Prime Minister Boris Johnson put some planned measures to ease the U.K.'s lockdown on hold Friday, just hours before they were due to take effect, saying the number of new coronavirus cases in the country is on the rise for the first time since May.

Johnson said at a news conference that statistics show the prevalence of COVID-19 in the community is likely increasing, with an estimated 4,900 new infections every day, up from 2,000 a day at the end of June.

He called off plans to allow venues, including casinos, bowling alleys and skating rinks, to open from Saturday, Aug. 1. Wedding receptions were also put on hold, along with plans to allow limited numbers of fans back into sports stadiums and audiences into theatres.

Hong Kong Chief Executive Carrie Lam speaks during a news conference at the government headquarters in Hong Kong on Friday. Lam said local elections planned for September would be postponed because coronavirus cases have surged in the international finance hub, a move that will infuriate democracy supporters. (Anthony Wallace/AFP/Getty Images)

Hong Kong leader Carrie Lam announced Friday that the government will postpone highly anticipated legislative elections by one year, citing a worsening coronavirus outbreak in the semi-autonomous Chinese region.

The Hong Kong government is invoking an emergency ordinance in delaying the elections. Lam said the government has the support of the Chinese government in making the decision to hold the elections on Sept. 5, 2021.

The postponement is a setback for the opposition, which was hoping to win a historic majority in the Legislative Council, where only half the seats are directly elected and the other half stacked with pro-Beijing figures.

Medical specialists in protective suits work on blood samples collected for a coronavirus rapid test from people who recently returned from Danang City on Friday in Hanoi, Vietnam. (Linh Pham/Getty Images)

Vietnam's Health Ministry reported the country's second COVID-19 death on Friday, as it struggles with a renewed outbreak after 99 days without any cases. 

The 61-year-old man died Friday afternoon at a hospital in Danang city, where Vietnam last week detected its first domestically transmitted coronavirus infections in more than three months, the ministry said in a statement.

The country reported its first ever COVID-19 death — that of a 70-year-old man who contracted the disease while being treated for a kidney illness at a hospital in Danang — earlier Friday.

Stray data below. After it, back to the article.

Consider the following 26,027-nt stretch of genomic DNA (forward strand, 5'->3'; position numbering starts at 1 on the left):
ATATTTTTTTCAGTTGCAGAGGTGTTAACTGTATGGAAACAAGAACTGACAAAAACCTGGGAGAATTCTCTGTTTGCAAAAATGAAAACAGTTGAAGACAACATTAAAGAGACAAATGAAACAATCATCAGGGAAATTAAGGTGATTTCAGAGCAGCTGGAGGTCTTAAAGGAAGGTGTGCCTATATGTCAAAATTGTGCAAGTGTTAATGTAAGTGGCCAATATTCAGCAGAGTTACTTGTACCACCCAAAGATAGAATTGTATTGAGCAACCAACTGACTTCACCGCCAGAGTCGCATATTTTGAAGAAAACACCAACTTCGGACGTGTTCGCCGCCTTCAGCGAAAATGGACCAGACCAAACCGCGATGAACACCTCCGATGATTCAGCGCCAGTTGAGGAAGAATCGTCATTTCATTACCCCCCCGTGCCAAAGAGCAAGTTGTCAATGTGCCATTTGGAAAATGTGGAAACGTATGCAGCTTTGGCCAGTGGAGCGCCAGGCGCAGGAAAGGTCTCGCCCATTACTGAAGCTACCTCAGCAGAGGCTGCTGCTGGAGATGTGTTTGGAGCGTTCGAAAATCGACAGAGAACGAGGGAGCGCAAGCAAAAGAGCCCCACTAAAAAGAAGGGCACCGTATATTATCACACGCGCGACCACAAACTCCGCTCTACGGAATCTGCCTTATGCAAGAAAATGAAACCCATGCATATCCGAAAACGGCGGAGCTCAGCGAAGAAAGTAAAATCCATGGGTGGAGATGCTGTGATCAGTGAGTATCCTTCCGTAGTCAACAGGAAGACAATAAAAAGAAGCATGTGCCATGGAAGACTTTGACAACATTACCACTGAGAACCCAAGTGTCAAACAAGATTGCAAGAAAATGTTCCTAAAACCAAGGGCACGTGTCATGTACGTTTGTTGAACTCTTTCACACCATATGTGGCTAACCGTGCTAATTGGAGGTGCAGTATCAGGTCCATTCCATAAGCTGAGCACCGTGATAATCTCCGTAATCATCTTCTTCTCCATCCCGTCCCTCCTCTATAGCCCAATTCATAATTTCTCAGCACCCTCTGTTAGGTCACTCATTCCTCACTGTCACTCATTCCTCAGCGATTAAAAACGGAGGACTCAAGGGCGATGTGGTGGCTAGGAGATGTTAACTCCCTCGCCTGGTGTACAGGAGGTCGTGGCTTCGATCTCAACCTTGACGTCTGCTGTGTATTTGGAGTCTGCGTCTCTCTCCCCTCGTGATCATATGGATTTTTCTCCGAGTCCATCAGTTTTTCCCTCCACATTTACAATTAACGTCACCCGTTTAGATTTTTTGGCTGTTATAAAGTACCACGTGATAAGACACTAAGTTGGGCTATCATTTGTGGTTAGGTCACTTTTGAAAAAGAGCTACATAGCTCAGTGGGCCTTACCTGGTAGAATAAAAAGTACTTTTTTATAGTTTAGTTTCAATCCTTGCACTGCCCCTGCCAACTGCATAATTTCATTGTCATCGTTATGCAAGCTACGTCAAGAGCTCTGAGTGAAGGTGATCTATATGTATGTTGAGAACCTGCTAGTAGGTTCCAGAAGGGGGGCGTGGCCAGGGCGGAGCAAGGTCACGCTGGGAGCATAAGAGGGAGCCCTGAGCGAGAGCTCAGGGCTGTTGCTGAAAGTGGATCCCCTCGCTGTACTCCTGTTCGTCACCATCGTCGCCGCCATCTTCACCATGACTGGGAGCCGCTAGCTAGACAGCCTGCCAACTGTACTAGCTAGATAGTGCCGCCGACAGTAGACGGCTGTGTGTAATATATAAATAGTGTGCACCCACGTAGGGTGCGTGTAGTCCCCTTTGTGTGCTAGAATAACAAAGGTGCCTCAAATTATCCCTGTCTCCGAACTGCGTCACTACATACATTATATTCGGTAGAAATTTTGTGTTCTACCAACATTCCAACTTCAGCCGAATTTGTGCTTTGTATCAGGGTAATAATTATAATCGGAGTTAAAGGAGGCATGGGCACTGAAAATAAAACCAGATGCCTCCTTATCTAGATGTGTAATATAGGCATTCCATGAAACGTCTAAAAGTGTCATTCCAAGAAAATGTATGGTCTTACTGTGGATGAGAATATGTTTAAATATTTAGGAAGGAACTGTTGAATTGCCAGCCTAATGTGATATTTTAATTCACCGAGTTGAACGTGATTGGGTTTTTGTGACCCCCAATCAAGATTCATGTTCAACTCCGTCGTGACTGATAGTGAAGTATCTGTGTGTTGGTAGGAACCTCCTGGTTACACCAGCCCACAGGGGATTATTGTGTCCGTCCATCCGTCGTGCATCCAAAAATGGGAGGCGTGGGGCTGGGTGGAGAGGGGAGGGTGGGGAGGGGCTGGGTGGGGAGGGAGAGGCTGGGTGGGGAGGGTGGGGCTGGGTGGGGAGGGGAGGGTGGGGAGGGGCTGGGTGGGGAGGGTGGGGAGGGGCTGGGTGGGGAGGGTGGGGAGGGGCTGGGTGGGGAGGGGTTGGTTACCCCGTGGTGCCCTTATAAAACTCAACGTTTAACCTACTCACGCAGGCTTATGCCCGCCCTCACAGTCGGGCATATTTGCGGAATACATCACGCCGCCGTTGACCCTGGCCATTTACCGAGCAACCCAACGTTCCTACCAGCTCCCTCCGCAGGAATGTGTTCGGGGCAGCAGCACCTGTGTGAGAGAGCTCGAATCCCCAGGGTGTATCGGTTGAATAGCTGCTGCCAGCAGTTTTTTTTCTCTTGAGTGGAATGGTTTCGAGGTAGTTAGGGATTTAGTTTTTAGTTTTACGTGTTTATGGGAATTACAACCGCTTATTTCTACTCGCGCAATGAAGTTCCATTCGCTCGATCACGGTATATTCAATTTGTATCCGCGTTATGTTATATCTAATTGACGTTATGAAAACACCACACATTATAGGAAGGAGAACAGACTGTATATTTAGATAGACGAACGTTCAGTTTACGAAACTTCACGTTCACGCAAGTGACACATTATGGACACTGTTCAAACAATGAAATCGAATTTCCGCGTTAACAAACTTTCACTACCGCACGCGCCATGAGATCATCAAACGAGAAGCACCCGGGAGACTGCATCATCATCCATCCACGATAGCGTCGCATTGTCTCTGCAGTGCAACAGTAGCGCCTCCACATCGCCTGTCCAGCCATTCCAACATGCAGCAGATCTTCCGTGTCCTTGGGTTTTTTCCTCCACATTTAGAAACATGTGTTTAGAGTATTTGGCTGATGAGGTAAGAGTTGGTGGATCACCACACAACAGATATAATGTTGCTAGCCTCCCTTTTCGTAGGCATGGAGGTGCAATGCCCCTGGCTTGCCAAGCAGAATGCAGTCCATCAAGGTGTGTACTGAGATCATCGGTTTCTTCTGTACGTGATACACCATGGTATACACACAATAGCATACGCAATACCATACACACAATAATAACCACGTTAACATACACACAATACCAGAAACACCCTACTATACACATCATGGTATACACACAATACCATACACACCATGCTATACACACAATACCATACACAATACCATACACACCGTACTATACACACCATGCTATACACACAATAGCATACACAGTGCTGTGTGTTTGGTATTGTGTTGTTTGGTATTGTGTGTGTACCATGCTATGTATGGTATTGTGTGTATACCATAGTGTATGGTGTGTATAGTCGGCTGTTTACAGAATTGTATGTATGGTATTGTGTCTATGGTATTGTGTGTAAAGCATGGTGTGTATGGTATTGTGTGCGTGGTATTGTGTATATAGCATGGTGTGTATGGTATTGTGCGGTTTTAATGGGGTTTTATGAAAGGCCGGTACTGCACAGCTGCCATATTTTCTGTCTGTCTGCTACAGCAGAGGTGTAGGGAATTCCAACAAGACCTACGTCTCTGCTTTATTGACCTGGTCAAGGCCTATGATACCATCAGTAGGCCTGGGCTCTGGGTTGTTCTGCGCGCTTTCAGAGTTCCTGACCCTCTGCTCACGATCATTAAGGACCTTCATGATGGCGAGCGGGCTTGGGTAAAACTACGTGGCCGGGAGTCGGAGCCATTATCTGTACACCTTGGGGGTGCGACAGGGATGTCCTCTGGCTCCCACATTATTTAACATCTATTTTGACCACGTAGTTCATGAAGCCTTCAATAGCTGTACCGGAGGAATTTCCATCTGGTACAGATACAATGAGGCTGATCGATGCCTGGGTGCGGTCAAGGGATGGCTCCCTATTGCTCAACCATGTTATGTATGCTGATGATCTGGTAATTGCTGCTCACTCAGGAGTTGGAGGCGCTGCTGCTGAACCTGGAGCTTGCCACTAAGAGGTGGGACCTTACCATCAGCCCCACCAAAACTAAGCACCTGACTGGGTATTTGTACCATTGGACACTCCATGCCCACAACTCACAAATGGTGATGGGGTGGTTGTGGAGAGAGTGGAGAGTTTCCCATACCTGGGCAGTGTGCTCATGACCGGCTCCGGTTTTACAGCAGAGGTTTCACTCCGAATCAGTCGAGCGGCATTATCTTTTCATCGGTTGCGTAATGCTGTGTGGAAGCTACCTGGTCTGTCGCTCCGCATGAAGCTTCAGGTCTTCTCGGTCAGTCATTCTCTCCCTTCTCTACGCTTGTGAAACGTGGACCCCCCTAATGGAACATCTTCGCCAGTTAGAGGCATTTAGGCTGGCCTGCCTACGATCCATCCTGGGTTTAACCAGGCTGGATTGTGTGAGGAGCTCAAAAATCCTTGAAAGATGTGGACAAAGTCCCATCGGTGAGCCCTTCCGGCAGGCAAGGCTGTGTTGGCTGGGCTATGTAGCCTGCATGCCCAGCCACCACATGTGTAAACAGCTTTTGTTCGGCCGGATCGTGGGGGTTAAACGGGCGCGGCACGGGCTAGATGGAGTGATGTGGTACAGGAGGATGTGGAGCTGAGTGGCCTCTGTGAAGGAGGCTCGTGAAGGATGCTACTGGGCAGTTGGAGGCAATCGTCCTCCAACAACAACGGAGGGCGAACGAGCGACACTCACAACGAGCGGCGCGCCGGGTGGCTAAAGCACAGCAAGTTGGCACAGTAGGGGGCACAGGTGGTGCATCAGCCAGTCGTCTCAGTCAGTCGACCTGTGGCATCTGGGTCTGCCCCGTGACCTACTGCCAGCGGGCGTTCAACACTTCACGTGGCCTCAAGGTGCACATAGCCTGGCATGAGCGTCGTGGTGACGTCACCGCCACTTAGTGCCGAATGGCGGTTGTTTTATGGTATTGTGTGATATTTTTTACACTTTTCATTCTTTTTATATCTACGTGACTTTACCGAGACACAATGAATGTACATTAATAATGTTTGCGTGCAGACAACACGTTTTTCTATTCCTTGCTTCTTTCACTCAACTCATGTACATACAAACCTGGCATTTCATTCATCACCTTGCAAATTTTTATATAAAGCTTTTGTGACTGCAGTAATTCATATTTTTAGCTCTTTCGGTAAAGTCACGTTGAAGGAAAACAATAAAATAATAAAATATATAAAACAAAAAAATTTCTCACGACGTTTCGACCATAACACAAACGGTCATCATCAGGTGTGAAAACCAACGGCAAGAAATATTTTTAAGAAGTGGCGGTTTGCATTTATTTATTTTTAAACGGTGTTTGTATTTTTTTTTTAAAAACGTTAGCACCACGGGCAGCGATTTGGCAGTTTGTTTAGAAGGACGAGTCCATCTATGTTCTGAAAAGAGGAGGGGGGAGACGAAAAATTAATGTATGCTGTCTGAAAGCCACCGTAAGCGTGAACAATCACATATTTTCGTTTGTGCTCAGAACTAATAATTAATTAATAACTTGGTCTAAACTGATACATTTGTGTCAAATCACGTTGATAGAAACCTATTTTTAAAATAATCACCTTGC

Vietnam had been seen as a global success story in combating the coronavirus with zero deaths and no cases of local transmission for 99 days. But a week ago an outbreak began at the Danang hospital. It has grown to 93 confirmed cases in six parts of the country, including three of the largest cities, and forced authorities to re-impose restrictions.

Health officials collect a nasal swab sample from a woman to test for coronavirus at a civil hospital in Amritsar, India, on Friday. (Narinder Nanu/AFP/Getty Images)

A record surge of 55,079 new cases in the past 24 hours took India's coronavirus caseload past 1.6 million, as the government decided to lift a nighttime curfew that has been in force since late March.

The country's Health Ministry on Friday also reported 779 additional deaths, taking total fatalities to 35,747. The ministry said more than 1 million people have recovered from the virus at a rate of 64 per cent.

WATCH | South Africa overwhelmed with rising coronavirus cases:

'You end up choosing who to save,' said a Johannesburg health-care worker, who complained of a 'gross shortage of staff.' 0:56

South Africa's number of confirmed coronavirus cases is edging close to half a million, with the Health Ministry reporting 11,046 new cases overnight.

That brings the country's caseload to 482,169, including 7,812 deaths.

Corruption in the country's pandemic response is also a growing problem. On Thursday, the health minister in Gauteng province, the epicentre of the country's outbreak, was forced to step down over corruption allegations related to government contracts for COVID-19 personal protective equipment.

President Cyril Ramaphosa has warned that now, more than ever, South Africa's persistent problem with widespread graft is endangering people's lives. South Africa makes up well over half the cases on the African continent and has the world's fifth-highest virus caseload.

With files from CBC News and Reuters